So far, no one has been hurt. All things considered, that is a good sign.
My wife and I have been trying to teach our 15-year-old daughter, Emma, to drive for some time now, but with Emma’s 16th birthday looming, we recently stepped up the lessons.
Last year, I wrote a column in which I stated that my wife and I were going to leave Emma’s driving lessons in the hands of professional driver education instructors, who, as I understand it, get paid and also have lower insurance deductibles.
That’s what I understand at least.
But this summer, we had some sort of conflict and missed the chance to sign Emma up for driving lessons.
So the job of teaching Emma how to drive fell to my wife and me.
We started Emma’s lessons several months ago, and then, for some reason, they tapered off for a while. Personally, I blame Obama. But to be honest, they also tapered off a bit because Emma displayed a surprising lack of interest in learning to drive.
“Hey, you want to drive around the neighborhood?” I would ask Emma.
“That’s OK, I’m good,” Emma would say.
At first, my wife and I didn’t mind the fact that Emma wasn’t particularly interested in learning how to drive. Let’s face it, teaching a 15-year-old how to drive is not exactly a day at the beach.
After a while, it dawned on us that the longer Emma puts off driving, the longer we will have to continue shuttling her all over town.
“Screw it, she’s learning how to drive,” we basically said.
Emma’s driving lessons have been going pretty well. OK, once when my wife was with her, Emma did sort of manage to drive the car up into our lawn, but hey, who among us can cast the first stone?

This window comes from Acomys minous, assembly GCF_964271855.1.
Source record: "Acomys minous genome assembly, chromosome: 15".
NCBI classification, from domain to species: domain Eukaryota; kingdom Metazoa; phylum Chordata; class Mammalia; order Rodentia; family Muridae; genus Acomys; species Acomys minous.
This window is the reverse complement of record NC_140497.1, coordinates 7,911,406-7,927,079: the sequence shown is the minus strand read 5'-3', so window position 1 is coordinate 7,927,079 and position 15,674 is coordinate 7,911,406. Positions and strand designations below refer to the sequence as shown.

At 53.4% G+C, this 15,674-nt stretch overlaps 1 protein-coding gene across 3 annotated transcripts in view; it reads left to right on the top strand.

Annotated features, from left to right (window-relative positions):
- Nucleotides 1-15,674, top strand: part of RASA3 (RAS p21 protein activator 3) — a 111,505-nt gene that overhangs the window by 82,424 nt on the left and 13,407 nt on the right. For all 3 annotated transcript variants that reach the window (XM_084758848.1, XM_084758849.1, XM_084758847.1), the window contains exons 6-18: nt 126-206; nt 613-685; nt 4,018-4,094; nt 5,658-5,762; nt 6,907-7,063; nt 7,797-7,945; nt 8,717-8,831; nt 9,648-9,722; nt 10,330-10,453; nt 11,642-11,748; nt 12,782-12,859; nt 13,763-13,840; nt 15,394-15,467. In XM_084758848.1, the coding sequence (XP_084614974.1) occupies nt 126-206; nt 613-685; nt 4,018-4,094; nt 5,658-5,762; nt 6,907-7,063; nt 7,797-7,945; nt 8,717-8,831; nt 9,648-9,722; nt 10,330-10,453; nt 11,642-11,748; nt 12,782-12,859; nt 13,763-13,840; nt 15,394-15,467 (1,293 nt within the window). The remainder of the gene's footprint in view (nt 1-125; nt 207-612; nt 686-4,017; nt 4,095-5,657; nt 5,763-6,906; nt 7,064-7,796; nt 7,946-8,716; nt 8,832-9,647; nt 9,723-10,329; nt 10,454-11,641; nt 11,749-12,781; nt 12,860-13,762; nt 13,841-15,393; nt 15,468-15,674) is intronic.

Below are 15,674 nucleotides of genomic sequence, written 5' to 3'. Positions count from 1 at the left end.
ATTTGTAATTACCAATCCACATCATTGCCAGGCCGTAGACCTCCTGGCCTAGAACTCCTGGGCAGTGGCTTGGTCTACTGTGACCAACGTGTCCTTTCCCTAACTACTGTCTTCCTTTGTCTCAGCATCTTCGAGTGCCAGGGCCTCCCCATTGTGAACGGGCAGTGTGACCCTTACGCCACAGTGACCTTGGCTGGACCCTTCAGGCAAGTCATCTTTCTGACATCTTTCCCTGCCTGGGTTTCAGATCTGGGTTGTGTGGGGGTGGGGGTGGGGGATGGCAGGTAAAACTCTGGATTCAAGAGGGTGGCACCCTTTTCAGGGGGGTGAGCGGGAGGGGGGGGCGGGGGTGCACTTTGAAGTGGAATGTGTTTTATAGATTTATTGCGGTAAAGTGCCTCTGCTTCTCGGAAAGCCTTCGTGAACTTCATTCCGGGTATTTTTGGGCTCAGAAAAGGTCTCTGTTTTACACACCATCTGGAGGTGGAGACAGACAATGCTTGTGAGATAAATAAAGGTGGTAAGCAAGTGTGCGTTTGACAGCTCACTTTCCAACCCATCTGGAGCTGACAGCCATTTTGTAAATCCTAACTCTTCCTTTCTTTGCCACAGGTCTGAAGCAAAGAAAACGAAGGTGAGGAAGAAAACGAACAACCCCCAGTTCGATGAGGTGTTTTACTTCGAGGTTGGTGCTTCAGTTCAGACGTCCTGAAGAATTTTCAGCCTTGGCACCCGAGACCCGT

Besides, as my wife later found out, Emma had a perfectly good reason for driving the car into our lawn: She thought she saw somebody she knew.
On Sunday afternoon, Emma and I went out for an extended driving lesson. It occurred to Emma that it would be good if she practiced driving to important places around town, places to which she will have to drive herself in the future.
“Oh, you mean school, the library and maybe the large, 24-hour retail store in our town?” I asked Emma.
“No! Sonic,” Emma said.
I told Emma that she could drive to Sonic only if she agreed to drive in a neighborhood on the west side of Carthage first. The neighborhood is perfect for novice drivers because some of the roads are narrow, which allows for narrow road practice, and also because there isn’t much traffic. When you’re 15 and trying to learn to drive, traffic is a bad thing. Emma will be driving along a street and see — a block or two away — a car coming our way.
“DAD! THERE IS A CAR COMING! WHAT DO I DO?” she will yell.
“Steer directly at it and try to hit it,” I will say.
“Really?” Emma will ask.
Sarcasm tends to get lost during driving lessons.
What Emma does when she sees a car coming her way is hug the curb to the point of actually driving on it.
“Steer to the left a little bit,” I will say to Emma.
Then I will have to say, “OK, now steer back to the right again.”
We then repeat that process at least 10 times.
After spending 20 minutes or so driving around the neighborhood with narrow roads and little traffic, Emma (and I) felt confident enough for her to drive to Sonic.
“Do you want to try to park or go through the drive-through?” I asked.
“It depends how busy it is,” Emma said.
Turns out Sonic wasn’t too busy, and Emma was able to park the car and then place her order. After she ate her food, Emma backed the car out of her parking spot and drove us home.
Fortunately, she didn’t see anybody she knew.
DO YOU HAVE AN IDEA for Mike Pound’s column? Call him at 417-623-3480, ext. 7259, or email him at firstname.lastname@example.org. Follow him on Twitter @mikepoundglobe.
So far, no one has been hurt. All things considered, that is a good sign.
- Local News
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